Books and Reviews at Greenberry House

Like most booksellers, reading is a large part of my life here at Greenberry House. I have a special old chair, so worn that it sags, where I love to curl up with a good book. Old favorites, exciting new writers, spiritual or challenging, fiction or fact; all pass through my hands and many are worthy of comment. I plan an occasional mention here of a recent book I've read, either to recommend or to warn!

Tuesday, January 09, 2007

I Capture the Castle

I Capture the Castle by Dodie Smith, St. Martin's Griffin, 1998.

This book, a discovery by my aunt in Connecticut, is such a charming work that I can't understand why I never read it before. The story is quite simple with shades of Jane Austen; two poor girls with no prospects live with their eccentric parents in a rundown ruin of an English castle; then the rich neighbors move in and life is changed forever. But this little story, written from the point of view of the younger sister by way of her journal, captures more than just the castle as young Cassandra discovers life and love and the wide world beyond genteel poverty.

Although Smith's story is not meant to be challenging, I like a small section where Cassandra talks to the local vicar about religion. The vicar is more of a friend than pastor to the family; he is well-educated and one of the few people that the girls or their father know in the small village. Cassandra has realized that she is in love with her sister's fiance, and, although she doesn't know it, the vicar understands she is troubled. He tells her to "sit in an empty church. Sit, not kneel. And listen, not pray. Prayer's a very tricky business." Earlier he explained that God is "merely shorthand for where we come from, where we're going, and what it's all about."

Cassandra wrestles with a few hours of determining to "get religion" and do good works, but then she realizes that some people might use religion as a means of avoiding "life" and she knows she doesn't want to bypass the good and bad of living. The story goes on, often funny, with a gentle tragedy for young Cassandra that somehow seems it will work out right in the end. It's hard for a seventeen year old to give up on life, even with a broken heart, when she has so much interest in people and writing.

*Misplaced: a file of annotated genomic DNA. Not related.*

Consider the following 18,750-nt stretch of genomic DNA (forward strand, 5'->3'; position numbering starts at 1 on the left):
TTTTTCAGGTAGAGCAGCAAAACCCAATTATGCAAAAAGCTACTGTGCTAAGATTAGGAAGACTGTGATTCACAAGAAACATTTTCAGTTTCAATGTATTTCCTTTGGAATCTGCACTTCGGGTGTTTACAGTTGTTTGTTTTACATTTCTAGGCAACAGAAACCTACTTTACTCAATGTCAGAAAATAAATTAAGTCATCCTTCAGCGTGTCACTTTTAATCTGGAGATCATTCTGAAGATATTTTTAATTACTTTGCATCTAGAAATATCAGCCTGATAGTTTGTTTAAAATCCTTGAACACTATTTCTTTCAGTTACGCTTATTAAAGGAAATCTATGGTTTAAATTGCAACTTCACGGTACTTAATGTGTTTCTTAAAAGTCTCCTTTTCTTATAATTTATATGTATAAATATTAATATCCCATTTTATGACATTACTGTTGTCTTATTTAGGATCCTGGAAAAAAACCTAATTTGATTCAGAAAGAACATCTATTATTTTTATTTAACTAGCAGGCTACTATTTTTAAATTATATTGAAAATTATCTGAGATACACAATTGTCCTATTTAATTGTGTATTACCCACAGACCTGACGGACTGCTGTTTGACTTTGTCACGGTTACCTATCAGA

Labels: ,

Monday, January 01, 2007

Surpassing Wonder

Surpassing Wonder by Donald Harman Akenson, Harcourt Brace & Co., 1998

I'm not a Biblical scholar or professional historian, so I'm not sure that I'm a good judge of the worth of a book like this, which is somewhat geared toward the "educated amateur" but deals with historical methods and a tremendous quantity of literature. The subject of the book is the processes that led up to the creation of the main texts of Christianity and Judaism, from the Hebrew Bible up to the Talmuds.

One interesting point that he makes is that the thought and writings of Judaism have had a much stronger impact on the development of Western Civilization than is normally credited. Since I've always been taught that classical Greece was the major influence on the development of modern thought, this is a viewpoint that I hadn't considered, but shall in further reading. Much of Akenson's work urges further research on the part of the reader as well as critical analysis of current scholarship, even his own work!

The writer is deeply respectful of his subject, occasionally witty without being sarcastic and mindful of the fact that there are more questions than answers about some historical periods that he is writing about. Much of his theme revolves around the destruction of the Temple and how that event was a major factor in the development of the Scriptures and commentary.

Return to Greenberry House

Labels: ,